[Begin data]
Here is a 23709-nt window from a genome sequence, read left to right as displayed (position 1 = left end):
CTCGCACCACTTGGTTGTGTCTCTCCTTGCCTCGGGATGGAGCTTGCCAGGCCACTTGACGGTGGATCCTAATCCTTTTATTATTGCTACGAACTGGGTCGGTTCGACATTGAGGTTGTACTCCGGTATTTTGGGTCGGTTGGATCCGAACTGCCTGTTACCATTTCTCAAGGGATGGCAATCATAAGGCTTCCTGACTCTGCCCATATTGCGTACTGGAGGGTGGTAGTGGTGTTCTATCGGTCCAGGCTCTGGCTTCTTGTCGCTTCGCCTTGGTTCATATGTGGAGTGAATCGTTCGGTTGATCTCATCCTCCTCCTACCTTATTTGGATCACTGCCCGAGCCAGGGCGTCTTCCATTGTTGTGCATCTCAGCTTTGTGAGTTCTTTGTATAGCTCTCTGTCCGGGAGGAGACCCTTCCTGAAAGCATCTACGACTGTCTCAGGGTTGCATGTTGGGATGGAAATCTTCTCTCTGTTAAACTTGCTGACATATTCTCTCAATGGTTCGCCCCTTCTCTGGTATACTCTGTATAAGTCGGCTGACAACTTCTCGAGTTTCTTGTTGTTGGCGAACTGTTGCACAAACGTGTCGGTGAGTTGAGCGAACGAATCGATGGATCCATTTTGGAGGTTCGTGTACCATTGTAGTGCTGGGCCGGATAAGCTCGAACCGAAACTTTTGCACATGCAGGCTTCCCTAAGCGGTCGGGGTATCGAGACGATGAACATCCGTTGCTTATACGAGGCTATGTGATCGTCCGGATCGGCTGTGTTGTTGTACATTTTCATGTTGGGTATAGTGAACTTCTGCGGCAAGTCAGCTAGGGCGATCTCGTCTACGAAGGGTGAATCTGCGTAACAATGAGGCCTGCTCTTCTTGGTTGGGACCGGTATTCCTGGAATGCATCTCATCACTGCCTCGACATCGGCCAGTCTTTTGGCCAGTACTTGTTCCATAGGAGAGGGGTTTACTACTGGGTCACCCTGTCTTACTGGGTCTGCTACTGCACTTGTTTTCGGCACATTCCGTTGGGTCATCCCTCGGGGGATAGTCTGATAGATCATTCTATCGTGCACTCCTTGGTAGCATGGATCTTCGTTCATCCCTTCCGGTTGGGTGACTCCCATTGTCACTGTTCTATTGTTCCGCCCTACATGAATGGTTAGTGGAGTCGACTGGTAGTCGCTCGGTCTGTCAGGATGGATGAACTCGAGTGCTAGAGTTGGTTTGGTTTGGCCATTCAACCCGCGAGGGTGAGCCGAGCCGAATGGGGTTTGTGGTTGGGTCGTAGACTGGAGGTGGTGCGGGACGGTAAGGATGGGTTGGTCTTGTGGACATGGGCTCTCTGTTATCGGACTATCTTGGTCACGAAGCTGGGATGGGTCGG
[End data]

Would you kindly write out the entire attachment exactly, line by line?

Here is a 23709-nt window from a genome sequence, read left to right as displayed (position 1 = left end):
CTCGCACCACTTGGTTGTGTCTCTCCTTGCCTCGGGATGGAGCTTGCCAGGCCACTTGACGGTGGATCCTAATCCTTTTATTATTGCTACGAACTGGGTCGGTTCGACATTGAGGTTGTACTCCGGTATTTTGGGTCGGTTGGATCCGAACTGCCTGTTACCATTTCTCAAGGGATGGCAATCATAAGGCTTCCTGACTCTGCCCATATTGCGTACTGGAGGGTGGTAGTGGTGTTCTATCGGTCCAGGCTCTGGCTTCTTGTCGCTTCGCCTTGGTTCATATGTGGAGTGAATCGTTCGGTTGATCTCATCCTCCTCCTACCTTATTTGGATCACTGCCCGAGCCAGGGCGTCTTCCATTGTTGTGCATCTCAGCTTTGTGAGTTCTTTGTATAGCTCTCTGTCCGGGAGGAGACCCTTCCTGAAAGCATCTACGACTGTCTCAGGGTTGCATGTTGGGATGGAAATCTTCTCTCTGTTAAACTTGCTGACATATTCTCTCAATGGTTCGCCCCTTCTCTGGTATACTCTGTATAAGTCGGCTGACAACTTCTCGAGTTTCTTGTTGTTGGCGAACTGTTGCACAAACGTGTCGGTGAGTTGAGCGAACGAATCGATGGATCCATTTTGGAGGTTCGTGTACCATTGTAGTGCTGGGCCGGATAAGCTCGAACCGAAACTTTTGCACATGCAGGCTTCCCTAAGCGGTCGGGGTATCGAGACGATGAACATCCGTTGCTTATACGAGGCTATGTGATCGTCCGGATCGGCTGTGTTGTTGTACATTTTCATGTTGGGTATAGTGAACTTCTGCGGCAAGTCAGCTAGGGCGATCTCGTCTACGAAGGGTGAATCTGCGTAACAATGAGGCCTGCTCTTCTTGGTTGGGACCGGTATTCCTGGAATGCATCTCATCACTGCCTCGACATCGGCCAGTCTTTTGGCCAGTACTTGTTCCATAGGAGAGGGGTTTACTACTGGGTCACCCTGTCTTACTGGGTCTGCTACTGCACTTGTTTTCGGCACATTCCGTTGGGTCATCCCTCGGGGGATAGTCTGATAGATCATTCTATCGTGCACTCCTTGGTAGCATGGATCTTCGTTCATCCCTTCCGGTTGGGTGACTCCCATTGTCACTGTTCTATTGTTCCGCCCTACATGAATGGTTAGTGGAGTCGACTGGTAGTCGCTCGGTCTGTCAGGATGGATGAACTCGAGTGCTAGAGTTGGTTTGGTTTGGCCATTCAACCCGCGAGGGTGAGCCGAGCCGAATGGGGTTTGTGGTTGGGTCGTAGACTGGAGGTGGTGCGGGACGGTAAGGATGGGTTGGTCTTGTGGACATGGGCTCTCTGTTATCGGACTATCTTGGTCACGAAGCTGGGATGGGTCGG